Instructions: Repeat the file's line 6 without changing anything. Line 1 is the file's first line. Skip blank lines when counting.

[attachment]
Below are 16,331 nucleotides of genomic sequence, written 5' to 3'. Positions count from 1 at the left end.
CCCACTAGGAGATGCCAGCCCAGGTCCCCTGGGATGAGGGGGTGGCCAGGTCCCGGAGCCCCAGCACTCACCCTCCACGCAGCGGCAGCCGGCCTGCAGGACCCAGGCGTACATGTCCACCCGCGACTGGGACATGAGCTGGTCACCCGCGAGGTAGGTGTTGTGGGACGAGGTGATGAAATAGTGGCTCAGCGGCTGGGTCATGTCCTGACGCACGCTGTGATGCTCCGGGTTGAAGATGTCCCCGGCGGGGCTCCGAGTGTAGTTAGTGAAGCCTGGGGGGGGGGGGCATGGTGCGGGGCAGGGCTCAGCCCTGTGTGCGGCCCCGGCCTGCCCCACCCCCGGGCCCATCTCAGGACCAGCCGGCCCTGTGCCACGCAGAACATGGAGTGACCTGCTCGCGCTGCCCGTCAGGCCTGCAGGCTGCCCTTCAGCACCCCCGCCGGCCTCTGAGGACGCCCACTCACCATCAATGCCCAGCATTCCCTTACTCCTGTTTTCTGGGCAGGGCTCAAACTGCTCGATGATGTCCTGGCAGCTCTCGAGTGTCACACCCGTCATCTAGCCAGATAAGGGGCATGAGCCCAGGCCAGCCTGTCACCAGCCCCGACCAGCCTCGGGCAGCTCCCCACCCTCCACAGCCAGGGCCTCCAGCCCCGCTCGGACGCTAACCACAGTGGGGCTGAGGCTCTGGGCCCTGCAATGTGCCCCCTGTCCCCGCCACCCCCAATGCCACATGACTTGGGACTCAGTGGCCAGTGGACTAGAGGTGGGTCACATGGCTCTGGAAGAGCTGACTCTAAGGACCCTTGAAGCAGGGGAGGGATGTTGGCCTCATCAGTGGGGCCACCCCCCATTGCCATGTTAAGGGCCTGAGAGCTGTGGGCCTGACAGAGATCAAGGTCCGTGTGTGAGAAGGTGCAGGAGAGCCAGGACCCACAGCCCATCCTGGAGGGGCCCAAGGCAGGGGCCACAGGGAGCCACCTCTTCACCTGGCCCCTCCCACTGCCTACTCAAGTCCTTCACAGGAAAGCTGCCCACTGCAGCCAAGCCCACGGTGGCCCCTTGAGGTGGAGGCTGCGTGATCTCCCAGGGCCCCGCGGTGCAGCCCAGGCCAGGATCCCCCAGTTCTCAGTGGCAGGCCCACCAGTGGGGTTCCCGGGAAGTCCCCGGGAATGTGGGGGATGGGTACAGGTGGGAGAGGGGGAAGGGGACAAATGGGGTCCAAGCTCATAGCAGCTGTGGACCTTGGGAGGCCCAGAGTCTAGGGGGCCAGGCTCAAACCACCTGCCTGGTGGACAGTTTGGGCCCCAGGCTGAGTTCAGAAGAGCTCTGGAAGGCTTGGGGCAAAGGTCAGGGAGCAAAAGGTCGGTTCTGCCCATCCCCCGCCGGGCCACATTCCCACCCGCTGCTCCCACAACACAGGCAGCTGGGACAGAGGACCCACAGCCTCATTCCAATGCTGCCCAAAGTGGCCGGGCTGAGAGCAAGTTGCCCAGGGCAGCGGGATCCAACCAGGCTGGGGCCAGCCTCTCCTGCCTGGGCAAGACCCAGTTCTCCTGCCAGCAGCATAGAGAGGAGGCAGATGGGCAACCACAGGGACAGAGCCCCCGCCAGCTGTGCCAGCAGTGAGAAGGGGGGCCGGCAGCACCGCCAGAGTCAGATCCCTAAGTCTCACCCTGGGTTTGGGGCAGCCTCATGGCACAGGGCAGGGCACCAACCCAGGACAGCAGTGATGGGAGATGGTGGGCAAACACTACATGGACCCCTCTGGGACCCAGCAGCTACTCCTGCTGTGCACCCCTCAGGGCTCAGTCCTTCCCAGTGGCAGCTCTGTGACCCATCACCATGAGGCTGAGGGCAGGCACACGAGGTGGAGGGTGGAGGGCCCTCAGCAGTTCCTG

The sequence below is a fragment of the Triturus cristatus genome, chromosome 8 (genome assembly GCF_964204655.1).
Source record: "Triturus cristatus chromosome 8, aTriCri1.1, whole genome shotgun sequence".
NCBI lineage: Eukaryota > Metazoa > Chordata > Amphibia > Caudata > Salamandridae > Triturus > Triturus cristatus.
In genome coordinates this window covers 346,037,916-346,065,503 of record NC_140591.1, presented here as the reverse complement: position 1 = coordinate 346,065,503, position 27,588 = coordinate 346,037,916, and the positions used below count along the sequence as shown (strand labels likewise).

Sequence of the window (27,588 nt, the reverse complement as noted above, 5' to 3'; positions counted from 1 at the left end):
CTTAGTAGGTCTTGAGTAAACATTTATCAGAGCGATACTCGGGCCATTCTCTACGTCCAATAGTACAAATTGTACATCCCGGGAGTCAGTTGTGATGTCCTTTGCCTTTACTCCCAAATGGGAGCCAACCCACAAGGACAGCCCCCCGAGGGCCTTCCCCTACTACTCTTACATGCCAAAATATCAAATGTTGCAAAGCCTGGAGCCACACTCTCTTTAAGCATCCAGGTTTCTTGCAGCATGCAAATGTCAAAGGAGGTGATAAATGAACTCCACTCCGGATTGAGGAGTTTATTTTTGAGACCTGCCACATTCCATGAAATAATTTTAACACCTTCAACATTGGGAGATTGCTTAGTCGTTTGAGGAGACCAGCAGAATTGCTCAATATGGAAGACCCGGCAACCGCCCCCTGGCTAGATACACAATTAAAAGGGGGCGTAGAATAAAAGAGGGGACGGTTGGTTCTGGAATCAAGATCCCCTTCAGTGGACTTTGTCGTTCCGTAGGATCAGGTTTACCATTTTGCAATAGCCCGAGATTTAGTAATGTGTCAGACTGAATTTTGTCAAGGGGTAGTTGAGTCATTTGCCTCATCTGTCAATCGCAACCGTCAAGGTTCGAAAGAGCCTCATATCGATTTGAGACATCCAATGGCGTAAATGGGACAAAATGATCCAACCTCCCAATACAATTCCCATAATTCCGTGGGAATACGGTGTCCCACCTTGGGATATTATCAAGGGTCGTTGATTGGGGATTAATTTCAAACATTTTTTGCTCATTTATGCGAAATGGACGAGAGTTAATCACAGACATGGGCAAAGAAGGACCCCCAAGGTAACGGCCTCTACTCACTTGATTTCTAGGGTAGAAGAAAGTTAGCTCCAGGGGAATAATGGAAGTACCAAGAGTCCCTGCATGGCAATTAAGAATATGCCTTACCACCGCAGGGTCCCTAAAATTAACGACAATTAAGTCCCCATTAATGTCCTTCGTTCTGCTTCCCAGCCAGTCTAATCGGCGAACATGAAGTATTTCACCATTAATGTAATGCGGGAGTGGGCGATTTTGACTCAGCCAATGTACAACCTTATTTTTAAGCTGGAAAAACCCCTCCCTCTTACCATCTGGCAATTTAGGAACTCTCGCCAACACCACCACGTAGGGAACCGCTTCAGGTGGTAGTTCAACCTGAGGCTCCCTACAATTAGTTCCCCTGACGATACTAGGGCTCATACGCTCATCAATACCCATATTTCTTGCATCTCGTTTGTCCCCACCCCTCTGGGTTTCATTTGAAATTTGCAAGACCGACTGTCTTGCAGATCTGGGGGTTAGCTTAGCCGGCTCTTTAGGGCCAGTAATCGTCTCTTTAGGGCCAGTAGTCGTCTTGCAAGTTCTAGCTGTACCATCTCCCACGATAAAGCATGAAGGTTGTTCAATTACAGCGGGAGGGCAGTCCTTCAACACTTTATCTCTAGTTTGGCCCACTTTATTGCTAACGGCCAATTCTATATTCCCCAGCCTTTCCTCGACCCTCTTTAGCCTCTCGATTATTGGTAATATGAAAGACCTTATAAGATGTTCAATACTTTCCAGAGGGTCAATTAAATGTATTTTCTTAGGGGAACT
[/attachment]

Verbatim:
In genome coordinates this window covers 346,037,916-346,065,503 of record NC_140591.1, presented here as the reverse complement: position 1 = coordinate 346,065,503, position 27,588 = coordinate 346,037,916, and the positions used below count along the sequence as shown (strand labels likewise).